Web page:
Effect of oil spills on aquatic plants
Project cost ($):
1 hour for preparation, 1 day for observation
This science fair project was performed to find out how oil spills will affect aquatic plants. Testing was done using hydrilla plants in water with and without a layer of oil covering the surface.
The plant living in the beaker with a layer of oil on the surface will not be able to perform photosynthesis, and will hence stop producing oxygen.
Effects of oil spills
Oil is an organic fluid that has a lower density than water. When oil is spilled on water, it will float on the water surface and form a thin layer. Oil is not soluble in water. This thin layer of oil on the water surface is called sheen and it can kill the aquatic animals and plants that live beneath the water if it is not removed quickly.
The presence of oil on the water surface will blocks sunlight and prevents air from reaching the plants that live in the water. This will prevent the plants from producing food through photosynthesis. Without photosynthesis, the plants will not be able to grow, germinate and produce oxygen. If this condition persists, the plants will eventually die.
Aquatic animals are also not spared by oil spills. They are affected through physical contact, inhalation, ingestion and absorption of oil. The oil also contaminates the algae, plankton, fish eggs and larvae that are food for the smaller fishes. These smaller fishes are eventually eaten by the bigger fishes, birds, other animals and humans. The food chain becomes contaminated and everyone becomes affected.
Organic fluid, density, soluble, sheen, photosynthesis
The materials required for this science fair project:
- 2 hydrilla plants (of approximately equal size)
- 2 beakers
- 2 test tubes
- 2 funnels
- 1 liter of water
- 1 ruler (measuring 150mm long)
- 10ml of engine oil
1. For this science fair project, the independent variable is whether or not there is a layer of oil on the surface of the water. The dependent variable is the amount of oxygen collected in the test tube. This is determined by measuring the length of the air trapped in the test tube with the ruler. The constants (control variables) are the size of the hydrilla plant, the size of the beaker, the amount of water and the size of the test tube used for air collection.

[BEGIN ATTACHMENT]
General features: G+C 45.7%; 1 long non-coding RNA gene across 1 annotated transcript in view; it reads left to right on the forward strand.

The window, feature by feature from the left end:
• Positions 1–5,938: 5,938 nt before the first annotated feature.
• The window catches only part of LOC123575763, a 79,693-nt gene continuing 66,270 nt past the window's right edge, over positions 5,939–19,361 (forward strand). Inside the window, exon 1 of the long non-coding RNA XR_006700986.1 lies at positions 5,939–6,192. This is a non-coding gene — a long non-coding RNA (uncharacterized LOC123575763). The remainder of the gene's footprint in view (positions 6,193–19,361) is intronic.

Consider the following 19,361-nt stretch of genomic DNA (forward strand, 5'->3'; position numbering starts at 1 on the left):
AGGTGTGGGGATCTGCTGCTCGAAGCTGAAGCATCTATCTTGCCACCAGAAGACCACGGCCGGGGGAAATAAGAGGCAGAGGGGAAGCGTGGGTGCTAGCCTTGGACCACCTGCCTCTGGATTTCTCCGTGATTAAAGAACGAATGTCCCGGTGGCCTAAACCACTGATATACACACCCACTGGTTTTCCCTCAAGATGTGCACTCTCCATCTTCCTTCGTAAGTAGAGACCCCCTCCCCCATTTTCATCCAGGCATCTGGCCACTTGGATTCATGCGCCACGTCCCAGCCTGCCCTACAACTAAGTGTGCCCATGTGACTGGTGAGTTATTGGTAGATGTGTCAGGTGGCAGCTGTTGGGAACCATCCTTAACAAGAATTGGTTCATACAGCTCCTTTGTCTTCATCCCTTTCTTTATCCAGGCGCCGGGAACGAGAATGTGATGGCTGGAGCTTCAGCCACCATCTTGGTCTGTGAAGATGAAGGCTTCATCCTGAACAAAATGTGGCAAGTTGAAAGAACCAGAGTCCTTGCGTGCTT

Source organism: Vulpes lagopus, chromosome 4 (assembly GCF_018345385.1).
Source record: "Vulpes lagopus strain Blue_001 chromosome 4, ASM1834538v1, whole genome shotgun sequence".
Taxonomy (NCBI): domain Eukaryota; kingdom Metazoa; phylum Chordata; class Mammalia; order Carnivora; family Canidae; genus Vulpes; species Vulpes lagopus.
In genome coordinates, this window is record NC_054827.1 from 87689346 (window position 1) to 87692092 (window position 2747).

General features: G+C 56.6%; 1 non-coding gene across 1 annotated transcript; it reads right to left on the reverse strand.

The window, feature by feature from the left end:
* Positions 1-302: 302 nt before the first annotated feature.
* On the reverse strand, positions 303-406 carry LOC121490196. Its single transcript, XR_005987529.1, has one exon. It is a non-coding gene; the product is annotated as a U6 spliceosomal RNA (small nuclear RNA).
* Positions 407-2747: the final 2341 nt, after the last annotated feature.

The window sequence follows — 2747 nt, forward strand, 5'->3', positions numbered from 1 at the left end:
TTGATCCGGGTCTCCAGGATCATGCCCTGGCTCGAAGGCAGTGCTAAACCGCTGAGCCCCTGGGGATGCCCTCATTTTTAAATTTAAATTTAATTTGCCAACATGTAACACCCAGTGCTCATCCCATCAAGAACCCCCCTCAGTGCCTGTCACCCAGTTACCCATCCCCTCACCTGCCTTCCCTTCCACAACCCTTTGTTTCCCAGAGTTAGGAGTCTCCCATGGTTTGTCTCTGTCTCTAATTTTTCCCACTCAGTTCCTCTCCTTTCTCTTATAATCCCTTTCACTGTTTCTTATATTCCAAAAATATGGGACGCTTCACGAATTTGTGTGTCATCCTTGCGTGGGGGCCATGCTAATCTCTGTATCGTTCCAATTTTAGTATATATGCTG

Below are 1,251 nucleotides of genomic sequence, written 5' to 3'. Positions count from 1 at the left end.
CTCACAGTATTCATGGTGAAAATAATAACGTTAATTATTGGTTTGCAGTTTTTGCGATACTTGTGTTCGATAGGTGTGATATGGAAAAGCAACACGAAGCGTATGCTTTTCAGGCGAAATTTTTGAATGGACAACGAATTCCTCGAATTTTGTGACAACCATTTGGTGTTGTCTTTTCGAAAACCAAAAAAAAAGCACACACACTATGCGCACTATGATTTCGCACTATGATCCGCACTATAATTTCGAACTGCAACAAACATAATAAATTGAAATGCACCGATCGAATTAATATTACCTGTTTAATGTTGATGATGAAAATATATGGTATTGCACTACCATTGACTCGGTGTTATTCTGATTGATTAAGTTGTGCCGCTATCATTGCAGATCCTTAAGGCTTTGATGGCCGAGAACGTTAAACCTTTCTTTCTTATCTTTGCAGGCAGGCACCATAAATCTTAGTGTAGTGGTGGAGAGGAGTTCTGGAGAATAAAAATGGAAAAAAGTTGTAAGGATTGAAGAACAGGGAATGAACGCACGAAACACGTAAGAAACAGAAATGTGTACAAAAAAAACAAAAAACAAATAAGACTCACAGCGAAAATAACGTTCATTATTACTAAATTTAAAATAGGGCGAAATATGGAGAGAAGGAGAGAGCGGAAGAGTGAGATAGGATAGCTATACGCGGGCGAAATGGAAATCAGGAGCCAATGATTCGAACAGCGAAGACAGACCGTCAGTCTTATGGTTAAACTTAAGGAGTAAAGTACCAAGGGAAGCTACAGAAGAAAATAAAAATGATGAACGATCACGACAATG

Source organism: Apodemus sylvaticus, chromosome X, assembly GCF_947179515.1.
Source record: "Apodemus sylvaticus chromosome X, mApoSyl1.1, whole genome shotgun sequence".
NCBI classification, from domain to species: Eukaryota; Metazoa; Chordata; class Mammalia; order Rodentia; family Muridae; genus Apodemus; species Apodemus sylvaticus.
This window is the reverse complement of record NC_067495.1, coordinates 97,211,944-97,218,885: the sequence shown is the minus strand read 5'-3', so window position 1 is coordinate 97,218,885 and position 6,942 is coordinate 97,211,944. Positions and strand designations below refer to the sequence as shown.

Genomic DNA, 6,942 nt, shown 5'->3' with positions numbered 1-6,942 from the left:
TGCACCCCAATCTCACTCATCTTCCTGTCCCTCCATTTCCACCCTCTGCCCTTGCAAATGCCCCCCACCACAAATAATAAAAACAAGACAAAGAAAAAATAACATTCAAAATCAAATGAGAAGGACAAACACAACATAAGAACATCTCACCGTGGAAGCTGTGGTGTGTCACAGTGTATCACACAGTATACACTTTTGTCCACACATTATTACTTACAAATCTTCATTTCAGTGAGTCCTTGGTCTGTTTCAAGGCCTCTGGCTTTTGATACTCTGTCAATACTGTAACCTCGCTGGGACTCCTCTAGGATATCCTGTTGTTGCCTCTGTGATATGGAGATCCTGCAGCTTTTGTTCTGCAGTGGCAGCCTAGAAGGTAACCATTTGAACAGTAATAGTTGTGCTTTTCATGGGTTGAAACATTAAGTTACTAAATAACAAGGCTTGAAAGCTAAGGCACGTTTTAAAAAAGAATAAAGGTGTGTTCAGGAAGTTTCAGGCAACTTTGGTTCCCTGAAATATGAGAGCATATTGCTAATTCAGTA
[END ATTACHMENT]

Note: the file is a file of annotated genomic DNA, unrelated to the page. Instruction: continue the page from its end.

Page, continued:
2. Fill each of the 2 beakers with 300ml of water and place one hydrilla plant inside each beaker. Next, invert the funnels and place them over the hydrilla plants in the beakers. The plant should be positioned inside the inverted funnel as shown in Figure 1 below.
3. Fill 2 test tubes with water and place them over the outlet of the funnels, as shown in Figure 1. There should not be any air inside the inverted test tubes before the start of the experiment.
4. Pour 10ml of engine oil into one of the beakers. The oil will spread evenly to form a thin layer.
5. Observe the amount of air collected in the test tubes to determine the level of oxygen produced by the hydrilla plants. Using a ruler, measure the height of the oxygen in the test tubes. Record your observations every hour for the next 5 hours.
The hydrilla plant in the beaker with a layer of oil stopped producing oxygen after 3 hours, while the plant in the beaker without the oil continued to produce oxygen even after 5 hours.
||Amount of oxygen produced by the hydrilla plant (mm)
The above results were than plotted onto a graph, as shown below.
The hypothesis that the plant in the beaker with a layer of oil on the surface will not be able to perform photosynthesis and stop producing oxygen has been proven to be true.
Millions of gallons of oil are being discharged into our oceans every year and this is causing serious environmental problems. The source of these oil spills are careless handling, offshore oil drilling, oil tanker leaks, natural disasters and war. Oil spills contaminate water, kill aquatic plants and animals, cause coastlines to become tarred and destroy the ecosystem.
The science fair project can also be repeated by limiting the light that enters the sides of the beaker by covering the sides with a cardboard.
The experiment may be modified to test for the growth of the plants, by measuring the weight of the plants before adding the oil and 3 days after adding the oil.
How does oil affect the growth of an aquatic plant? - http://www.ehow.com/about_6127348_oil-affect-growth-aquatic-plant_.html
The detrimental effects of oil spills on our environment - http://www.articlesbase.com/environment-articles/the-detrimental-effects-of-oil-spills-on-our-environment-1043176.html
The effects of oil spills on aquatic life and the environment - http://pollution-control.suite101.com/article.cfm/the-effects-of-oil-spills-on-aquatic-life-and-environments